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Harrisburg -- In light of nationwide protests this week, Attorney General Josh Shapiro assembled a group of law enforcement officials and union leaders from across Pennsylvania to discuss police hiring reforms. The group announced support for making sure that law enforcement agencies avoid hiring officers with documented patterns of excessive use of force and other misconduct.

The group included:

  • Philadelphia Police Commissioner Danielle Outlaw
  • Pittsburgh Police Chief Scott Schubert
  • FOP Lodge 5 President John McNesby
  • President of the Pennsylvania State Lodge FOP Les Neri
  • Pennsylvania District Attorneys Association
  • Leaders in the Chiefs of Police Abington Chief of Police Patrick Molloy
  • Peters Township Chief of Police Douglas Grimes

“After listening to the community and law enforcement leaders, I saw there was common ground on this issue and worked to bring people together,” said Attorney General Shapiro. "Millions are peacefully demanding change in our country and we need to show them we’re listening. This is a down payment on the kinds of reforms we need to deliver, and I’m calling on the General Assembly to pass legislation. Community trust is vital for law enforcement, but trust is built through listening and then acting.”

The group issued the following joint statement on Thursday:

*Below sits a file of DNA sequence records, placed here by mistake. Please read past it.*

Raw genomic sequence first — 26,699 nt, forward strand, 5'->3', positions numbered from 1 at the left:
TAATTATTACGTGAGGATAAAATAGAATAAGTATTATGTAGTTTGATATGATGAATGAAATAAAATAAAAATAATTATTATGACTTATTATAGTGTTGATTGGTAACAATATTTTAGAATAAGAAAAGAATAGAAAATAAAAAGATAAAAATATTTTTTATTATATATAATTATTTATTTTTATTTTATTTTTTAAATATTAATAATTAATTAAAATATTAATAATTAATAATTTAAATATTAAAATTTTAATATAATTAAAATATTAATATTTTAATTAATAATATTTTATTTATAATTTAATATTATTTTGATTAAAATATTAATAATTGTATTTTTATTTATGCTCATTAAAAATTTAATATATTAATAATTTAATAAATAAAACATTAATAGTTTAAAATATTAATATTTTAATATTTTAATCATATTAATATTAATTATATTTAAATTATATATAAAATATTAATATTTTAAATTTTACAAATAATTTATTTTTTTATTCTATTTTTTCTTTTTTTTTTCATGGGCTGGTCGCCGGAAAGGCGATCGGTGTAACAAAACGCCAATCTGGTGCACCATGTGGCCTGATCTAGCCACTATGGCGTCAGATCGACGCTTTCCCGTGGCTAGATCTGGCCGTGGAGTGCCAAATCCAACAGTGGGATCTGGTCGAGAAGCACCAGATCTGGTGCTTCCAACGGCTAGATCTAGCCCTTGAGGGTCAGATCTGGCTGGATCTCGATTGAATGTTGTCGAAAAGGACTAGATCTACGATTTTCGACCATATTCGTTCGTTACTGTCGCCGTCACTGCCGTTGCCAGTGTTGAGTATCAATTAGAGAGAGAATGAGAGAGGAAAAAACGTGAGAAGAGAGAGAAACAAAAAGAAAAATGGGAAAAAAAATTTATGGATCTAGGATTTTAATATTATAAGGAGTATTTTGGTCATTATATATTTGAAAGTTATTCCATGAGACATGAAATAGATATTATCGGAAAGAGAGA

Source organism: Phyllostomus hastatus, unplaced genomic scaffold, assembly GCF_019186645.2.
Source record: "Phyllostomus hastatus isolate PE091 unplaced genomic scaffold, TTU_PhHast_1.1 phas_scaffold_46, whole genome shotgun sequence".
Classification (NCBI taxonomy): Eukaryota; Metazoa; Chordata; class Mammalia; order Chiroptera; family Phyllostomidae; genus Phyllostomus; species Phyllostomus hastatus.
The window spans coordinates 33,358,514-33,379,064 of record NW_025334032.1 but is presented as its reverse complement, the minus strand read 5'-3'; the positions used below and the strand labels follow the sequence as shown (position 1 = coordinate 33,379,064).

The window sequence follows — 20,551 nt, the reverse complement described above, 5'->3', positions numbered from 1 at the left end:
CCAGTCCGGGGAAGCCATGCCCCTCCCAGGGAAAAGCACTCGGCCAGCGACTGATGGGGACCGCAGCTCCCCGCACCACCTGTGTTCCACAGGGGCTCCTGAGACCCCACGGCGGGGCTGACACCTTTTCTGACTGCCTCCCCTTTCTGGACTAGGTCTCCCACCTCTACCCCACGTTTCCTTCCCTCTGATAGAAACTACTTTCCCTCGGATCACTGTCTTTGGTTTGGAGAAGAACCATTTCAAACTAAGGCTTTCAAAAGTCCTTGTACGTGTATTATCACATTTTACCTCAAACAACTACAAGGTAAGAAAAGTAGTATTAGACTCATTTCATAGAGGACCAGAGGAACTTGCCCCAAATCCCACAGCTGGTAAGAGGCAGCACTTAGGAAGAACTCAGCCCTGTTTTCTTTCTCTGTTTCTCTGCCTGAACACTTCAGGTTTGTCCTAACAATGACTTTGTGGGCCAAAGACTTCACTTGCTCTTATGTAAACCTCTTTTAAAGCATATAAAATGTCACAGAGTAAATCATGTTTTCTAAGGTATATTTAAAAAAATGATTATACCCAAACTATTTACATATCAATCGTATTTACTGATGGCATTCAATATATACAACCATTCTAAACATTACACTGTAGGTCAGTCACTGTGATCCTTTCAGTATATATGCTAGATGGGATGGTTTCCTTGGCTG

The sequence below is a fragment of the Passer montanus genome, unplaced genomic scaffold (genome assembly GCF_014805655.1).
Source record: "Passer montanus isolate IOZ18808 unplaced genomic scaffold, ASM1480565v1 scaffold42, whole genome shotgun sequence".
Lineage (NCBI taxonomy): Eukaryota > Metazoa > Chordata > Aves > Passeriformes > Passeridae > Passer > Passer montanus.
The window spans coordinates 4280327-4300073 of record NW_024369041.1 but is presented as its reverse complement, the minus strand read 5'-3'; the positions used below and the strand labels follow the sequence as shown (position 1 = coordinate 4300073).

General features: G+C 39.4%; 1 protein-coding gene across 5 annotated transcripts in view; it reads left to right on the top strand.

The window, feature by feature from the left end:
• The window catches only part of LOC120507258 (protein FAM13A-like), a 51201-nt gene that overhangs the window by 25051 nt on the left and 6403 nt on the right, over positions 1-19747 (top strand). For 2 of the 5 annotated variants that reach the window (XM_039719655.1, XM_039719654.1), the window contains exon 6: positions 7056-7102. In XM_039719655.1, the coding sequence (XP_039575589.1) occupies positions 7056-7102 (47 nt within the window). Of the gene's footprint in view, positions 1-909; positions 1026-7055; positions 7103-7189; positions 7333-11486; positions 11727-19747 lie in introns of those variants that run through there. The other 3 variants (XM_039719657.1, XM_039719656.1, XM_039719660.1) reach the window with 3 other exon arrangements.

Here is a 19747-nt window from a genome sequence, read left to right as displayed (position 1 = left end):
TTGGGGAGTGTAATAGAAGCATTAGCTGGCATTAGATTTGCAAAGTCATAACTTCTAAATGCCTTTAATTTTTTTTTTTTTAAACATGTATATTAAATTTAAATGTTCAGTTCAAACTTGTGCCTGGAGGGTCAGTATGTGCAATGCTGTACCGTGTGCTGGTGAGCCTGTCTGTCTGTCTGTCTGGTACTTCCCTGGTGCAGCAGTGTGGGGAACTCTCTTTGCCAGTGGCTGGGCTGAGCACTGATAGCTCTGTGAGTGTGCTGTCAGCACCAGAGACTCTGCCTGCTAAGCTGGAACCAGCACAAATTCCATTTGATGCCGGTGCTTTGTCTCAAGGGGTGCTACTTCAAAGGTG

“Officers who engage in misconduct or use excessive force erode trust in law enforcement and make it harder for our communities to be and feel safe. When they leave an agency, or retire in lieu of termination, that record needs to go with them. We stand united in calling for reform of the hiring process so that law enforcement agencies have the information to make informed decisions about the personnel they hire.”

Typically when a law enforcement agency calls an officer's previous employer to ask about the officer's history, information about complaints and disciplinary issues are not disclosed. In many cases, hiring departments do not even bother requesting records, leaving them unaware of a prospective employee's history.

To solve this problem, AG Shapiro and the group he gathered are requesting that the General Assembly pass legislation requiring law enforcement agencies to keep detailed personnel records that include substantiated complaints and reasons and circumstances surrounding the separation of each officer. The records would be filed in a registry that law enforcement agencies can search through and review while making hiring decisions.

Versions of such legislation have been submitted to the Pennsylvania House and Senate by Representative Chris Rabb and Senator Jay Costa. A similar bill has also been introduced to the federal government.

This story was compiled by an NCPA staff reporter from submitted news. To see a list of our editorial staff please visit our staff directory.